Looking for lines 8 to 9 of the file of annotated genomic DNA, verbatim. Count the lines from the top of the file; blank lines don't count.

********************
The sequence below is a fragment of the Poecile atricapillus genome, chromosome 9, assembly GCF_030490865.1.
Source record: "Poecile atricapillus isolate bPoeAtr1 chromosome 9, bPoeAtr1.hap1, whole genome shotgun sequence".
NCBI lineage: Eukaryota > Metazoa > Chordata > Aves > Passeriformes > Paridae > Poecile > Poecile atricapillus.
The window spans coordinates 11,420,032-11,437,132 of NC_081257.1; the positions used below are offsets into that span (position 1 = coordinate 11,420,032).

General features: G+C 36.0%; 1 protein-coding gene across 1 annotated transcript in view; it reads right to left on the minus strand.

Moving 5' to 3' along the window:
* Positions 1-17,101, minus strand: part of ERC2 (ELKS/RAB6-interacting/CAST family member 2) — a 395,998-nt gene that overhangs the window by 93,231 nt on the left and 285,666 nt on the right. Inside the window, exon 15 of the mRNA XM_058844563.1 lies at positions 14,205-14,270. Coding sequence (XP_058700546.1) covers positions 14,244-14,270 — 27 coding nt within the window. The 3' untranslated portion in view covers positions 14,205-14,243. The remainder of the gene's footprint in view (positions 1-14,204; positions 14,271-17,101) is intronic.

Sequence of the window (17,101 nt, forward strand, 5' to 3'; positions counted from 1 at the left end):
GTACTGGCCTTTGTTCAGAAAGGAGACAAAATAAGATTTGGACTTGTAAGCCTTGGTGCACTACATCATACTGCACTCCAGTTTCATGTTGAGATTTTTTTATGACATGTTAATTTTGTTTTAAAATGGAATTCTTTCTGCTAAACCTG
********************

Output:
Sequence of the window (17,101 nt, forward strand, 5' to 3'; positions counted from 1 at the left end):
GTACTGGCCTTTGTTCAGAAAGGAGACAAAATAAGATTTGGACTTGTAAGCCTTGGTGCACTACATCATACTGCACTCCAGTTTCATGTTGAGATTTTTTTATGACATGTTAATTTTGTTTTAAAATGGAATTCTTTCTGCTAAACCTG